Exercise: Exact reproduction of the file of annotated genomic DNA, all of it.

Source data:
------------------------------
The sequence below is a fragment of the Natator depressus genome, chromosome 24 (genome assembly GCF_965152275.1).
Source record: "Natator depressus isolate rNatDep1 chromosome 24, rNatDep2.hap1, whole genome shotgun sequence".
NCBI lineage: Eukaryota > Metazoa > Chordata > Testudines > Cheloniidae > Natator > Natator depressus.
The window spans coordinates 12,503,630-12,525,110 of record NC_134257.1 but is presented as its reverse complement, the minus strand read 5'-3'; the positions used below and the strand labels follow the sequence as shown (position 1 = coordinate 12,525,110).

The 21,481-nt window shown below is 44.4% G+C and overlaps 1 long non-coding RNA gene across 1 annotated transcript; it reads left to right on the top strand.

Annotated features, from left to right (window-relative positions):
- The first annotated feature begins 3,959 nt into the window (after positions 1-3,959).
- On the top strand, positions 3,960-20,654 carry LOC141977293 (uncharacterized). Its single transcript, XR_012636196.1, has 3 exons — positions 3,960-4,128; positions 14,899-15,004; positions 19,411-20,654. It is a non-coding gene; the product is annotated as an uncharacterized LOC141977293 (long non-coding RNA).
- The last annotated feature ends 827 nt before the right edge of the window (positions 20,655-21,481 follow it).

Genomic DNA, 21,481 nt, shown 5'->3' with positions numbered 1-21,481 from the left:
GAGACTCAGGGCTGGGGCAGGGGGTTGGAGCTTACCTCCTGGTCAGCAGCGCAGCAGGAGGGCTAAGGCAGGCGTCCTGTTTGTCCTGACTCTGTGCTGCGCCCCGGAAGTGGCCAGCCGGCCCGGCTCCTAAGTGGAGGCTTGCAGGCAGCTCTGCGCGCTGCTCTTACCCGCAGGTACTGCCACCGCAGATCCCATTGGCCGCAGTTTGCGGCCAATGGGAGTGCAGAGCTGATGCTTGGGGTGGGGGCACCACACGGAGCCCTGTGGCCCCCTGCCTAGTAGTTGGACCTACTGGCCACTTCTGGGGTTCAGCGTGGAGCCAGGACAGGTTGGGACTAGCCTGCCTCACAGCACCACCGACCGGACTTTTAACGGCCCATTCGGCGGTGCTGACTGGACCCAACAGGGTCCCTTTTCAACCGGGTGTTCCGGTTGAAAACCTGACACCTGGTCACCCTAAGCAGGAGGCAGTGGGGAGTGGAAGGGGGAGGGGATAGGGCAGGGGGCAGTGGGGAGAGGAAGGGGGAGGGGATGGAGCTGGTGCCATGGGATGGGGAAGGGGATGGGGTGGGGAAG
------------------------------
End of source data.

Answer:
The sequence below is a fragment of the Natator depressus genome, chromosome 24 (genome assembly GCF_965152275.1).
Source record: "Natator depressus isolate rNatDep1 chromosome 24, rNatDep2.hap1, whole genome shotgun sequence".
NCBI lineage: Eukaryota > Metazoa > Chordata > Testudines > Cheloniidae > Natator > Natator depressus.
The window spans coordinates 12,503,630-12,525,110 of record NC_134257.1 but is presented as its reverse complement, the minus strand read 5'-3'; the positions used below and the strand labels follow the sequence as shown (position 1 = coordinate 12,525,110).

The 21,481-nt window shown below is 44.4% G+C and overlaps 1 long non-coding RNA gene across 1 annotated transcript; it reads left to right on the top strand.

Annotated features, from left to right (window-relative positions):
- The first annotated feature begins 3,959 nt into the window (after positions 1-3,959).
- On the top strand, positions 3,960-20,654 carry LOC141977293 (uncharacterized). Its single transcript, XR_012636196.1, has 3 exons — positions 3,960-4,128; positions 14,899-15,004; positions 19,411-20,654. It is a non-coding gene; the product is annotated as an uncharacterized LOC141977293 (long non-coding RNA).
- The last annotated feature ends 827 nt before the right edge of the window (positions 20,655-21,481 follow it).

Genomic DNA, 21,481 nt, shown 5'->3' with positions numbered 1-21,481 from the left:
GAGACTCAGGGCTGGGGCAGGGGGTTGGAGCTTACCTCCTGGTCAGCAGCGCAGCAGGAGGGCTAAGGCAGGCGTCCTGTTTGTCCTGACTCTGTGCTGCGCCCCGGAAGTGGCCAGCCGGCCCGGCTCCTAAGTGGAGGCTTGCAGGCAGCTCTGCGCGCTGCTCTTACCCGCAGGTACTGCCACCGCAGATCCCATTGGCCGCAGTTTGCGGCCAATGGGAGTGCAGAGCTGATGCTTGGGGTGGGGGCACCACACGGAGCCCTGTGGCCCCCTGCCTAGTAGTTGGACCTACTGGCCACTTCTGGGGTTCAGCGTGGAGCCAGGACAGGTTGGGACTAGCCTGCCTCACAGCACCACCGACCGGACTTTTAACGGCCCATTCGGCGGTGCTGACTGGACCCAACAGGGTCCCTTTTCAACCGGGTGTTCCGGTTGAAAACCTGACACCTGGTCACCCTAAGCAGGAGGCAGTGGGGAGTGGAAGGGGGAGGGGATAGGGCAGGGGGCAGTGGGGAGAGGAAGGGGGAGGGGATGGAGCTGGTGCCATGGGATGGGGAAGGGGATGGGGTGGGGAAG